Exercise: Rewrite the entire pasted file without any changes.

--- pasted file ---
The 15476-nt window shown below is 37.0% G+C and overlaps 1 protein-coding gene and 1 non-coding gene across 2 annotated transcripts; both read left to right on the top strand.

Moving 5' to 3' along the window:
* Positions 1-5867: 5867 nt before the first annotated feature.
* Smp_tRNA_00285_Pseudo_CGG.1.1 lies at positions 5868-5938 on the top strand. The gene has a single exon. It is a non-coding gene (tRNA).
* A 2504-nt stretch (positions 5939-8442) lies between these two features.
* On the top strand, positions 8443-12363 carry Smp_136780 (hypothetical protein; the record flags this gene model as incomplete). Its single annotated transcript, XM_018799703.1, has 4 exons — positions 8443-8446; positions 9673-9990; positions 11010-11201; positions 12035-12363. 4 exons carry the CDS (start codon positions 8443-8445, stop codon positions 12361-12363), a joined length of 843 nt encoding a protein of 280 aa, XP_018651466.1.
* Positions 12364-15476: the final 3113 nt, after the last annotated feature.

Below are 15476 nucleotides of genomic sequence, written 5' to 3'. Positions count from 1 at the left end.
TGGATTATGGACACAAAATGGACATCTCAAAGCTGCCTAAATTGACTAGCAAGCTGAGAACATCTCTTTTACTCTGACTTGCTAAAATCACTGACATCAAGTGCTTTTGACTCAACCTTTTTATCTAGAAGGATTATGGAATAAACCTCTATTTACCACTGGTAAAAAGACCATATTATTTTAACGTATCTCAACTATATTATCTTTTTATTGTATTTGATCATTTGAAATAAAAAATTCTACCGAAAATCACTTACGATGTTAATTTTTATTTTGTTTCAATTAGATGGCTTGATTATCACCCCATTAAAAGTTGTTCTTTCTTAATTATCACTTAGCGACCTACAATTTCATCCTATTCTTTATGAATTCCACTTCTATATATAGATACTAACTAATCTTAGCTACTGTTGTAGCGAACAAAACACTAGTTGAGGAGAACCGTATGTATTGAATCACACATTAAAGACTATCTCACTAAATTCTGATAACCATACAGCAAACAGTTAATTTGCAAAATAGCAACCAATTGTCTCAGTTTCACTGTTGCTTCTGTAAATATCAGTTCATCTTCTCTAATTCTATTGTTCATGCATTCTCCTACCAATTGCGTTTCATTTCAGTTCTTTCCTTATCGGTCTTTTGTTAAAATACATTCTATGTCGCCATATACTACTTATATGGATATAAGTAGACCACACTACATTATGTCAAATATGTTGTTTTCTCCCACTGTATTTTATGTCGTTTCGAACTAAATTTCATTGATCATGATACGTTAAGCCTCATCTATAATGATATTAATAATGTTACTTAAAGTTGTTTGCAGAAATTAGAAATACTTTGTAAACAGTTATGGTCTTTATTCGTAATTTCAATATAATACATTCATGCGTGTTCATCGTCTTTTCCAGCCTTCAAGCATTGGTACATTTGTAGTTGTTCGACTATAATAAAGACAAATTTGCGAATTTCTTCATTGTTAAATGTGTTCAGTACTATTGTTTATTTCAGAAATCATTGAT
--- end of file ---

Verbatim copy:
The 15476-nt window shown below is 37.0% G+C and overlaps 1 protein-coding gene and 1 non-coding gene across 2 annotated transcripts; both read left to right on the top strand.

Moving 5' to 3' along the window:
* Positions 1-5867: 5867 nt before the first annotated feature.
* Smp_tRNA_00285_Pseudo_CGG.1.1 lies at positions 5868-5938 on the top strand. The gene has a single exon. It is a non-coding gene (tRNA).
* A 2504-nt stretch (positions 5939-8442) lies between these two features.
* On the top strand, positions 8443-12363 carry Smp_136780 (hypothetical protein; the record flags this gene model as incomplete). Its single annotated transcript, XM_018799703.1, has 4 exons — positions 8443-8446; positions 9673-9990; positions 11010-11201; positions 12035-12363. 4 exons carry the CDS (start codon positions 8443-8445, stop codon positions 12361-12363), a joined length of 843 nt encoding a protein of 280 aa, XP_018651466.1.
* Positions 12364-15476: the final 3113 nt, after the last annotated feature.

Below are 15476 nucleotides of genomic sequence, written 5' to 3'. Positions count from 1 at the left end.
TGGATTATGGACACAAAATGGACATCTCAAAGCTGCCTAAATTGACTAGCAAGCTGAGAACATCTCTTTTACTCTGACTTGCTAAAATCACTGACATCAAGTGCTTTTGACTCAACCTTTTTATCTAGAAGGATTATGGAATAAACCTCTATTTACCACTGGTAAAAAGACCATATTATTTTAACGTATCTCAACTATATTATCTTTTTATTGTATTTGATCATTTGAAATAAAAAATTCTACCGAAAATCACTTACGATGTTAATTTTTATTTTGTTTCAATTAGATGGCTTGATTATCACCCCATTAAAAGTTGTTCTTTCTTAATTATCACTTAGCGACCTACAATTTCATCCTATTCTTTATGAATTCCACTTCTATATATAGATACTAACTAATCTTAGCTACTGTTGTAGCGAACAAAACACTAGTTGAGGAGAACCGTATGTATTGAATCACACATTAAAGACTATCTCACTAAATTCTGATAACCATACAGCAAACAGTTAATTTGCAAAATAGCAACCAATTGTCTCAGTTTCACTGTTGCTTCTGTAAATATCAGTTCATCTTCTCTAATTCTATTGTTCATGCATTCTCCTACCAATTGCGTTTCATTTCAGTTCTTTCCTTATCGGTCTTTTGTTAAAATACATTCTATGTCGCCATATACTACTTATATGGATATAAGTAGACCACACTACATTATGTCAAATATGTTGTTTTCTCCCACTGTATTTTATGTCGTTTCGAACTAAATTTCATTGATCATGATACGTTAAGCCTCATCTATAATGATATTAATAATGTTACTTAAAGTTGTTTGCAGAAATTAGAAATACTTTGTAAACAGTTATGGTCTTTATTCGTAATTTCAATATAATACATTCATGCGTGTTCATCGTCTTTTCCAGCCTTCAAGCATTGGTACATTTGTAGTTGTTCGACTATAATAAAGACAAATTTGCGAATTTCTTCATTGTTAAATGTGTTCAGTACTATTGTTTATTTCAGAAATCATTGAT